The Evolution of the Dulcimer as a Folk Music Instrument
The modern guitar as we know it has come a heck of a long way. Even if you take away electric guitars, the acoustic guitar is an extremely different type of instrument than its predecessors. And today we have so many versions of what we could classify as being a part of the guitar family. But instead of tracing the entire lineage of the guitar and untangling the web of the many iterations throughout history of this beloved stringed instrument, let’s take a look at one thread of this expansive musical instrument’s chronology. Let’s take a deep dive into the evolution of the dulcimer guitar and its role as one of the main - and newest - folk music instruments.
A *Quick* Guitar OverviewSo let’s first address the two big groups guitar-type instruments are a part of: the lute family and the zither family. In short the lute family of instruments are those that their strings run beyond their bodies, and has an opening or sound hole. As for the zither family, these instruments are those whose strings are the same length as its body or soundboard which is often more shallow.
So in this fork in the family tree, we’re going to go down the zither family path which takes us to the mountain dulcimer.
The Dulcimer as a Folk Instrument
Now among this zither lineage, let’s look at the family of instruments referred to as dulcimers. There are two main groupings of dulcimer guitars: the hammered dulcimer and the mountain dulcimer.
The hammered dulcimer finds its origin from a Persian instrument called the Santur which dates back hundreds and hundred of years B.C in the Middle East. This type of instrument, usually made of different types of wood and strings, is played with mallets or hammers. You can track its evolution to the harp then the harpsichord and ultimately transformed into what we know today as the modern piano.The mountain dulcimer is where we can trace a little bit closer to what we think of as a guitar-like instrument; however, still with some differences. It first manifested as fretted lap zithers which can be seen in different instruments among Western Europe. Some of those instruments include the Langeleik from Norway, the Hummel from Sweden, the Epinette from France, and especially the Scheitholtz from Germany. These instruments and their inspirations were brought to North America most notable to the state of Pennsylvania. From there, the mountain dulcimer slowly spread down the Blue Ridge Mountains to Virginia and then the rest of the Southern United States in the years after the Civil War where it became one of the beloved Appalachian folk instruments.
Mountain dulcimers, known by many names such as the Appalachian dulcimer, lap dulcimer, plucked dulcimer, and Kentucky dulcimer, are oftentimes believed to be the only authentic instrument to be created in the United States, and it became a staple as not only one of the favorite Appalachian instruments, but as a prominent folk music instrument.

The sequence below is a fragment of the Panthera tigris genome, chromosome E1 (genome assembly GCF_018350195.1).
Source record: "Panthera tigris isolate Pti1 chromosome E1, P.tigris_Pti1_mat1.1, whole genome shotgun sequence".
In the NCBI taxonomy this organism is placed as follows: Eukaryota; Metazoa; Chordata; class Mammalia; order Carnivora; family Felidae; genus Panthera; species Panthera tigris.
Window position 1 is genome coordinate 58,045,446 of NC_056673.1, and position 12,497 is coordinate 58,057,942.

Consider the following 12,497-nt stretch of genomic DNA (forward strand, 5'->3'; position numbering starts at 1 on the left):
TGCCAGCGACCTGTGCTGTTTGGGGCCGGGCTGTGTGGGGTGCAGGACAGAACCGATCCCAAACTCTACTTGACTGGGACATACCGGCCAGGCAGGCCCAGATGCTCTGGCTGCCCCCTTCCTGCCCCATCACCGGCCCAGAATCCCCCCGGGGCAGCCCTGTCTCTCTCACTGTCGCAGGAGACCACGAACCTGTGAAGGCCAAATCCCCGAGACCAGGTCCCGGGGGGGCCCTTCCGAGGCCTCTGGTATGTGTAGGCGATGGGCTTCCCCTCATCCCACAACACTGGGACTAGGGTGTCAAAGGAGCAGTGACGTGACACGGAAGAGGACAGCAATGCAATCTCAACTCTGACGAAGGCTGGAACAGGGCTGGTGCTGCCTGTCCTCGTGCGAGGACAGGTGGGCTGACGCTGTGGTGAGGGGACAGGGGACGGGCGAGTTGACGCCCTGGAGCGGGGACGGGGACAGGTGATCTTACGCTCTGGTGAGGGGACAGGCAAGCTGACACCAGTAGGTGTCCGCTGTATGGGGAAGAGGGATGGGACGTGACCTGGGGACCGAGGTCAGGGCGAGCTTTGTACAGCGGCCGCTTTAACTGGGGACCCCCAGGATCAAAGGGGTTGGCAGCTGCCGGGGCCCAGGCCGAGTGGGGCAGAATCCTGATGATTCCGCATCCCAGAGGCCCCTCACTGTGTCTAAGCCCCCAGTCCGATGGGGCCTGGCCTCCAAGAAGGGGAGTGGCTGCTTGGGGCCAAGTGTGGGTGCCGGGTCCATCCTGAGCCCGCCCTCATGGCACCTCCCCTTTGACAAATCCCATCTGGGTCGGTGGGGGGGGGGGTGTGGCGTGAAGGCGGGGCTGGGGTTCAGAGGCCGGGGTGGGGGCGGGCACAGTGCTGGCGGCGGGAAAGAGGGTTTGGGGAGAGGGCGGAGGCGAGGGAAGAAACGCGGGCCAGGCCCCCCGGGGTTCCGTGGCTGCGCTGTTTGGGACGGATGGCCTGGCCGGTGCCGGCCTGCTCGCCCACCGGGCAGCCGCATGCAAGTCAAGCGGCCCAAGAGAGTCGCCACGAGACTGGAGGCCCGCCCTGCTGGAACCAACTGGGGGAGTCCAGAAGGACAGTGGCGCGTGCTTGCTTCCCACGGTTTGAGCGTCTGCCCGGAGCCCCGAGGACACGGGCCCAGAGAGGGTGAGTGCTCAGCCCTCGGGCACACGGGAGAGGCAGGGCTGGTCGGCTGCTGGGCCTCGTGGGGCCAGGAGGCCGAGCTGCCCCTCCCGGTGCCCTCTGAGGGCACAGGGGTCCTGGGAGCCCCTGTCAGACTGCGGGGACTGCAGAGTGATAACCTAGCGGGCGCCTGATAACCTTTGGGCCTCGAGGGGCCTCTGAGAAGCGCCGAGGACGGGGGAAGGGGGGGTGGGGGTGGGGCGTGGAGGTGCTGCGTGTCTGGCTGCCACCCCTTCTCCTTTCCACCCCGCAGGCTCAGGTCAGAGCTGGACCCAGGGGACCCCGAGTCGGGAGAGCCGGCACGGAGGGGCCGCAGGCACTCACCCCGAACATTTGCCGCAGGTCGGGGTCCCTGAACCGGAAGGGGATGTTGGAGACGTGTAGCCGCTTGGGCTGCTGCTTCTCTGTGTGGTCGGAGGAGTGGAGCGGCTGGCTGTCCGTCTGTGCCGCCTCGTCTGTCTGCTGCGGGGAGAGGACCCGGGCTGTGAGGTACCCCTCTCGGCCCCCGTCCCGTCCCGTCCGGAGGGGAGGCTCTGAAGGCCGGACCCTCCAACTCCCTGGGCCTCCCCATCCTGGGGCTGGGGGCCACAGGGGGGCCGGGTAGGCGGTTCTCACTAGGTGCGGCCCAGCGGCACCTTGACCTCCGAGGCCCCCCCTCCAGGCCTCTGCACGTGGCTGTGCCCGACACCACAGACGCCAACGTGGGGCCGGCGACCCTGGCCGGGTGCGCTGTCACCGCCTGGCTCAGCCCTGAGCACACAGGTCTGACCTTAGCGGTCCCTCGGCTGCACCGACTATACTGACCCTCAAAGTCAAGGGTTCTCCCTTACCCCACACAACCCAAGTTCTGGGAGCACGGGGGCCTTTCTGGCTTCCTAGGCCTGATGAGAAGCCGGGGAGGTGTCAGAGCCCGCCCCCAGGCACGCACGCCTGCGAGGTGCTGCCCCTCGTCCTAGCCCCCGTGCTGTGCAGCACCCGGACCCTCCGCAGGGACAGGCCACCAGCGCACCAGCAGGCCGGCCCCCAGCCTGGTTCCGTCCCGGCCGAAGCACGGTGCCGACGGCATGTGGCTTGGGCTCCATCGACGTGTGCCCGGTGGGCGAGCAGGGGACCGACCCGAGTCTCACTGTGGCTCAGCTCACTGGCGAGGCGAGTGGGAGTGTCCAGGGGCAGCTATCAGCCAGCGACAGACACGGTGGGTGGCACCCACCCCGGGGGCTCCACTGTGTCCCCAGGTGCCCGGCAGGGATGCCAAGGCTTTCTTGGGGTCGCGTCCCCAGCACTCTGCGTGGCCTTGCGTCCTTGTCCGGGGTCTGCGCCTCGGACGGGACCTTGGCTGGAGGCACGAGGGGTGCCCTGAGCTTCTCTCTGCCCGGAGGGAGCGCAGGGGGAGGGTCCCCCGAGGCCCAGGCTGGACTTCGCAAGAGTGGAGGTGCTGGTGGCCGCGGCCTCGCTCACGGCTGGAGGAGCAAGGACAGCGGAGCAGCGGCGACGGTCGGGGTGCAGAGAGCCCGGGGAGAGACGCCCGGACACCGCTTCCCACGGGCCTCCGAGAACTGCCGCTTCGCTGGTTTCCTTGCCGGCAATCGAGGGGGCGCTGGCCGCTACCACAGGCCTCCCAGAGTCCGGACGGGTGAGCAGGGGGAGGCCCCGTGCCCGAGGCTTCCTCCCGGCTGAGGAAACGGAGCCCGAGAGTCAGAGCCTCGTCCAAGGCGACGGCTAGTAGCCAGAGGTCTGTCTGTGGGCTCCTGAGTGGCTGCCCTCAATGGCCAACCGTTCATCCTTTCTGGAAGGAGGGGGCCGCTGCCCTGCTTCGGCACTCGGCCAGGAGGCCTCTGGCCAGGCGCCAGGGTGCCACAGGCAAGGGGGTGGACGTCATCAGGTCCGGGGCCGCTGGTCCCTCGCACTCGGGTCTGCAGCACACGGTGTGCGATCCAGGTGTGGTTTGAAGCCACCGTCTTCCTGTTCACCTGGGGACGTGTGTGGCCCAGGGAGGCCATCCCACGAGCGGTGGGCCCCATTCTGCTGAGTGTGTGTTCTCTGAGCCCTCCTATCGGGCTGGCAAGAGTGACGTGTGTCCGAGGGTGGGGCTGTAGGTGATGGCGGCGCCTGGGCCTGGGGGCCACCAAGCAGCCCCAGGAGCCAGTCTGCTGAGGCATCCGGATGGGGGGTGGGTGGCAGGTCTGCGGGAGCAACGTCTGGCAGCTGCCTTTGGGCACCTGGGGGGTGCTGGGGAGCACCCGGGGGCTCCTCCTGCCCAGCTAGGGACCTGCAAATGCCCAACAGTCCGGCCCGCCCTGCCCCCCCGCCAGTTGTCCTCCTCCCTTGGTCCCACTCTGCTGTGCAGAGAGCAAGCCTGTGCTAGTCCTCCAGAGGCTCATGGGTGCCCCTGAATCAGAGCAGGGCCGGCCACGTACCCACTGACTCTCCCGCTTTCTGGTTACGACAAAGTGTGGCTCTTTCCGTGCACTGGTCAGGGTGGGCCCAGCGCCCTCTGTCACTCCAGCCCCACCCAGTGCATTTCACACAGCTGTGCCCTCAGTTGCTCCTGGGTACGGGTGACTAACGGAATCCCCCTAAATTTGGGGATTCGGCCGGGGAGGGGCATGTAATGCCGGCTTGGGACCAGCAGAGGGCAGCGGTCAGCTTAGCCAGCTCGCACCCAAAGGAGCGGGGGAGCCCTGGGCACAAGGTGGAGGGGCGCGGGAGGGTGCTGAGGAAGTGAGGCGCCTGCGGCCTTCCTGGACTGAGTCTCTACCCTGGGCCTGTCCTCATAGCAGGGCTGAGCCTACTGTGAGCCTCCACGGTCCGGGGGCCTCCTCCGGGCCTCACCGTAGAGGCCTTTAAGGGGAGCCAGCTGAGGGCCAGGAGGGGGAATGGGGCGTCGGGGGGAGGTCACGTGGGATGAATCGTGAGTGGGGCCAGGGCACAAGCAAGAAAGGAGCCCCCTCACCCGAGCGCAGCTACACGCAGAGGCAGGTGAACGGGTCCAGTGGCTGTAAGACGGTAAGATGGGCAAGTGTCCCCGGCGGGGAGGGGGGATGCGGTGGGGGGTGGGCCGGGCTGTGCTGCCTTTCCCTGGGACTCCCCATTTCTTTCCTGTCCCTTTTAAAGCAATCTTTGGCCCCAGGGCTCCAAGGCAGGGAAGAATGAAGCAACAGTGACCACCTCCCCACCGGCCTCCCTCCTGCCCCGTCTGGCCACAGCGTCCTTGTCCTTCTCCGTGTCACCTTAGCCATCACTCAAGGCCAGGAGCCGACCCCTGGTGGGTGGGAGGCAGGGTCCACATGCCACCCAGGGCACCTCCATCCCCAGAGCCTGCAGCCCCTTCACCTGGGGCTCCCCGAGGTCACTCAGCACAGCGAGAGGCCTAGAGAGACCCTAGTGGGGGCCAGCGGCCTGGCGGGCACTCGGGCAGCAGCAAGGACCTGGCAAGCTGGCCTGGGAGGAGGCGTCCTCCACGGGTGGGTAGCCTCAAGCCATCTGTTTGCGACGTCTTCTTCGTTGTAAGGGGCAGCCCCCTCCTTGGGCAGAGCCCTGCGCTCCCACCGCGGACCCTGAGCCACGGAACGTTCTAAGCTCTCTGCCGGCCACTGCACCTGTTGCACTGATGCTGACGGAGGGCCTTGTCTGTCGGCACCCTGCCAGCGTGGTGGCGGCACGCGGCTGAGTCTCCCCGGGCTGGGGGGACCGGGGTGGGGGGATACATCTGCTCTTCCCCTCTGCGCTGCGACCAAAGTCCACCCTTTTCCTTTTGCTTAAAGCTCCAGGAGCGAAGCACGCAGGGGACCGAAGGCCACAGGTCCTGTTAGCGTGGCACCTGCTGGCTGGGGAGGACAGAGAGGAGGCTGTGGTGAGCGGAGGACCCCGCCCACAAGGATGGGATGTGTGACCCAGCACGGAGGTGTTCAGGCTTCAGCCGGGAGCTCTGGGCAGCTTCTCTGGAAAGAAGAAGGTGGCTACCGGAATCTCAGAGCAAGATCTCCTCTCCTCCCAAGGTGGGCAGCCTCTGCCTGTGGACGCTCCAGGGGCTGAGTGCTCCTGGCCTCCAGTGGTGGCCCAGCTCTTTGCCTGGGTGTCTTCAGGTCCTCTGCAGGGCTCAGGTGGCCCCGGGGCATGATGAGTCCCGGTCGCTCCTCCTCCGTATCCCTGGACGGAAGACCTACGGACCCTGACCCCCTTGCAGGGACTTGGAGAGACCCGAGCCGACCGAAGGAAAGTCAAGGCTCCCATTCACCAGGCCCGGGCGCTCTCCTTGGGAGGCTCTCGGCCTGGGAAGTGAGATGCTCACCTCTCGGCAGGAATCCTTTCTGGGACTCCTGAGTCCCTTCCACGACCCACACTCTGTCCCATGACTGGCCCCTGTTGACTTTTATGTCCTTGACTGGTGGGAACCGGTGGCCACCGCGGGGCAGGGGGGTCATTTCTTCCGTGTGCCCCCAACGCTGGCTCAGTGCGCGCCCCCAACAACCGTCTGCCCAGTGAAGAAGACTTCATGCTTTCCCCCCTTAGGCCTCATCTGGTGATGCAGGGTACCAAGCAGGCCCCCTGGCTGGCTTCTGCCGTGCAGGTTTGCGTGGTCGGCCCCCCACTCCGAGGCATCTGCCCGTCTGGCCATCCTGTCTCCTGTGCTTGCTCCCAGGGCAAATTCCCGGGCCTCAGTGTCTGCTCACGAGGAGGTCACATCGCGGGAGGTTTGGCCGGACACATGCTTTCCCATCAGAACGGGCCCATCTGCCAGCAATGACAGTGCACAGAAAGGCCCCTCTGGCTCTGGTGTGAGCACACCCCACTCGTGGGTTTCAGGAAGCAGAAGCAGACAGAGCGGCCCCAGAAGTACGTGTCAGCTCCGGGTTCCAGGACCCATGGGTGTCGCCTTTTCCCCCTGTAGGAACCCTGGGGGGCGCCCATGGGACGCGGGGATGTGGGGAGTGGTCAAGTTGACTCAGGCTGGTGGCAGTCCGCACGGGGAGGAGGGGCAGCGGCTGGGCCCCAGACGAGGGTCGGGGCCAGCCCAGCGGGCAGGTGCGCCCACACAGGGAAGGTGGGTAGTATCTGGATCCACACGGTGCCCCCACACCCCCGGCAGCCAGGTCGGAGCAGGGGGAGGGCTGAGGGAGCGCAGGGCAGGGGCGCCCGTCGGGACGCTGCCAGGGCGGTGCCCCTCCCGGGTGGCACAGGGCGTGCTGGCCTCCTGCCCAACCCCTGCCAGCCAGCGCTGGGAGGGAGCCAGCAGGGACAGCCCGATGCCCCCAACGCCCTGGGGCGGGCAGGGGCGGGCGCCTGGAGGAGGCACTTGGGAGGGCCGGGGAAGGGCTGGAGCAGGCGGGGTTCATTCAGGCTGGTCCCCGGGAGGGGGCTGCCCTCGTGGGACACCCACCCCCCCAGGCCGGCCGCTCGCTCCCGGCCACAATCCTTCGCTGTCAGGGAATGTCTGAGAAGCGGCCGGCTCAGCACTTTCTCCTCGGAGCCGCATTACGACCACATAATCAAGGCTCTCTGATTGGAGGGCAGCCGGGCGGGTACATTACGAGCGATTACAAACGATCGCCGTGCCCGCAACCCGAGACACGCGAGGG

The Dulcimer Guitar (!)
From the mountain dulcimer comes another Appalachian instrument called the dulcimer guitar. Also referred to as the stick dulcimer, these are any 3 or 4 stringed instruments that are fretted like a traditional dulcimer and played like a guitar or mandolin and not on the lap like the mountain dulcimer. This type of dulcimer is typically a much smaller sized instrument, and can often be compared to the Hawaiian ukulele whose origin is from Portugal. You can take a deeper dive into the history of stick dulcimers and its place as one of the major American folk music instruments.There are even more types of Appalachian dulcimer related instruments in the stick dulcimer family which are called Strumsticks or “pickin’ sticks.” And there are even more modernized versions of stick dulcimer, one of the most popular of which is the Seagull Merlin. I took some extra time comparing the Seagull Merlin Dulcimer and the mountain dulcimer here.
And that’s where Inglewood Instruments comes in!
A New Dulcimer Guitar
Through a long line of stringed instruments before it and a variety of different creators, cultures, and countries, there’s a rich history of dulcimer in folk music, and the dulcimer guitar has claimed its place as a folk instrument praised for its versatility and ease of playing. With deep roots in the folk music tradition of the United States, that same love of the dulcimer guitar is what inspired me to create my own version of the Appalachian string instrument: the brand new River Dulcimer "Model 1" (there's going to be a better name, one day, I hope).
Find out more about the instrument and how you can own one yourself. Also, if you want to learn even more about mountain dulcimers and dulcimer guitars, watch my interview with Stephen Seifert where you can actually look and listen to one of the world’s foremost mountain dulcimer players!